Python Return Error From Function

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Problem Formulation

πŸ’¬ Question: How do you write a function that returns a real Python error instead of an “error code” such as -1 or None in case something got wrong?

For example, you may want to check the function input arguments for having the correct type or length (in the case of iterable arguments) before running the function body. In case your test fails, you want to return an error message.

Here’s an example where you return -1 to indicate that there has been an error, i.e., the arguments have different lengths:

def f(l1, l2):
    if len(l1) != len(l2):
        # Error Should Be Returned
        return -1
    # Do stuff

However, returning a dummy value is not very pythonic.

Best Practice Solution

The best practice solution to indicate that there was an error in a Python function is not to return a dummy value but to raise an error using syntax such as raise ValueError("... your message ...").

The main advantage is that the error propagates (technical term: “bubbles up”) through the function call stack until it gets caught by an except statement.

Example: if function f() calls function g() which calls function h() which raises an error, the error will be propagated to g() and then to f() which may catch it using a try/except block.

Another advantage of raising an error is readability.

An error message points out the problem in an easy-to-understand English text message. A magic number is likely to be misinterpreted, e.g., the caller of the function may think that the magic number is the actual output of the function — and not an error code.

Example

Let’s have a look at a simplified example:

def f(l1, l2):
    if len(l1) != len(l2):
        raise ValueError("Arguments have different lengths!")
    # Do stuff


f('hello', 'hi')

This leads to the following output:

Traceback (most recent call last):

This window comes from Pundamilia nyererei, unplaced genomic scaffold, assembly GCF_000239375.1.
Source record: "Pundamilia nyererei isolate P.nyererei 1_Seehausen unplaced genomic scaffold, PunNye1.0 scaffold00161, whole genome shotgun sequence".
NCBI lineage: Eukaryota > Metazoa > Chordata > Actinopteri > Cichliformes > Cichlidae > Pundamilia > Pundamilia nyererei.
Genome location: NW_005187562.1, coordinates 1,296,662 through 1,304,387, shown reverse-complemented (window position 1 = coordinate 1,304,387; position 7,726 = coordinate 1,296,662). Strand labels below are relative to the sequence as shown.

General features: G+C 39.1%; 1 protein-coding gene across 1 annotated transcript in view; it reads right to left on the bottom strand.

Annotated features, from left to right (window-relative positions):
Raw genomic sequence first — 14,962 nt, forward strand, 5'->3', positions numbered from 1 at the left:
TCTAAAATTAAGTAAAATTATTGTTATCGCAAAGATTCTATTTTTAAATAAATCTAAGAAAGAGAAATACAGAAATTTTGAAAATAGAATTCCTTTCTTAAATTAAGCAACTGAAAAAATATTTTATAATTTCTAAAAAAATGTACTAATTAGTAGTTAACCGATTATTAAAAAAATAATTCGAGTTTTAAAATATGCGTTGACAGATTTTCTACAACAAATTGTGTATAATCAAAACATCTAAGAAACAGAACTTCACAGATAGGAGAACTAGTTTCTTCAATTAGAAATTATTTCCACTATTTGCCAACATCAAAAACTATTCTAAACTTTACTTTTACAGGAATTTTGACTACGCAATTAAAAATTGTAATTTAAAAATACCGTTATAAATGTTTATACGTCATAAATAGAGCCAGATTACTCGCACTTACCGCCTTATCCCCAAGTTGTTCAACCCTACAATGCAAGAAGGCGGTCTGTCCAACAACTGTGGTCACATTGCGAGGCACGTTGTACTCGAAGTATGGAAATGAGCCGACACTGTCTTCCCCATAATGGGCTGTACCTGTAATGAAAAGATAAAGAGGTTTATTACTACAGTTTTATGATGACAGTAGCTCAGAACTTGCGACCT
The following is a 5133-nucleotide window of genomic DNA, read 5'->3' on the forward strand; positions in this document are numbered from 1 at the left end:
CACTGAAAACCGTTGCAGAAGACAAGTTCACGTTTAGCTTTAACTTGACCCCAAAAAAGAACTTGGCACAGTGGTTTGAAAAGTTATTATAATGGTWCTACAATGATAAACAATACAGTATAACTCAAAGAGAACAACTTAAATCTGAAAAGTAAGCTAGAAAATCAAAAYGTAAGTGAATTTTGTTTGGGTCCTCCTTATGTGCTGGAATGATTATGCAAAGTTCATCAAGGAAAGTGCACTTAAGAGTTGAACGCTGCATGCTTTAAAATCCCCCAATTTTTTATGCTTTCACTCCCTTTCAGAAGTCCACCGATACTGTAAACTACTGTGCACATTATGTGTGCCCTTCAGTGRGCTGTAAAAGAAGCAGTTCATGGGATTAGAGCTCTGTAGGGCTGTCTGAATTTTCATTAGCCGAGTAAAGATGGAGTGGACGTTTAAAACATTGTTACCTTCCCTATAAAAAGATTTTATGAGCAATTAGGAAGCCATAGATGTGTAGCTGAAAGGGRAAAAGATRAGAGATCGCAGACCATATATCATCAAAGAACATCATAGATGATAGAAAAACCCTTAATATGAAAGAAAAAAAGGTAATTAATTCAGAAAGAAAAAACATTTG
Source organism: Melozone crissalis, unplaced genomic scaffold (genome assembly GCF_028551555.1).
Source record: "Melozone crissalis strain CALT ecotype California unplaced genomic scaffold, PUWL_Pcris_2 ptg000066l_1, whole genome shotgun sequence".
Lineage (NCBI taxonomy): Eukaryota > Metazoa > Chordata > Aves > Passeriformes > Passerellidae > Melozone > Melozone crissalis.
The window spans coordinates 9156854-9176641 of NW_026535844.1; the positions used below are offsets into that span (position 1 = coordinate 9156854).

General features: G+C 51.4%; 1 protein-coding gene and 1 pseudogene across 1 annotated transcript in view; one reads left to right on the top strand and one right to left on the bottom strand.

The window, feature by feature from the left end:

File "C:\Users\...\code.py", line 8, in <module>
    f('hello', 'hi')
  File "C:\Users\...\code.py", line 4, in f
    raise ValueError("Arguments have different lengths!")
ValueError: Arguments have different lengths!

This leads us to the following question:

How to Catch the Error?

To catch the error and avoid that the error terminates your whole program, you need to catch it using a try/except block.

🌍 Recommended Tutorial: Python Try/Except — A Simple Guide

Python Try Except: An Illustrated Guide

Here’s a minimal example:

def f(l1, l2):
    if len(l1) != len(l2):
        # Error Should Be Returned
        raise ValueError("Arguments have different lengths!")
    # Do stuff


try:
    f('hello', 'hi')
except:
    print('No error stack')

The output is simply:

No error stack

Note that the error will “bubble up” the function calls in case you have multiple functions calling each other until one function call is embedded in a try/except block and the error is caught by it.

Here’ we’ll never reach the highlighted line in the function g() because of the error propagating through the function stack:

def f(l1, l2):
    if len(l1) != len(l2):
        # Error Should Be Returned
        raise ValueError("Arguments have different lengths!")
    # Do stuff


def g(l1, l2):
    f(l1, l2)
    print('Never reached when error')


try:
    g('hello', 'hi')
except:
    print('No error stack')

Let’s have a look at a case where you don’t catch the error—how does the output “stack trace” look like?

def f(l1, l2):
    if len(l1) != len(l2):
        # Error Should Be Returned
        raise Error("Arguments have different lengths!")
    # Do stuff


def g(l1, l2):
    f(l1, l2)
    print('Never reached when error')


g([1, 2, 3], [])

Output:

Traceback (most recent call last):
  File "C:\...\code.py", line 13, in <module>
    g([1, 2, 3], [])
  File "C:\...\code.py", line 9, in g
    f(l1, l2)
  File "C:\...\code.py", line 4, in f
    raise Error("Arguments have different lengths!")
NameError: name 'Error' is not defined

You can see that the output gives you all details about the function calls and how the error propagates through the function stack.

Summary

To return an error from a Python function, don’t use dummy values such as return -1 or return None. Instead, use the raise keyword such as raise ValueError('your msg'). The error will “bubble up” the stack until caught by a try/except block.

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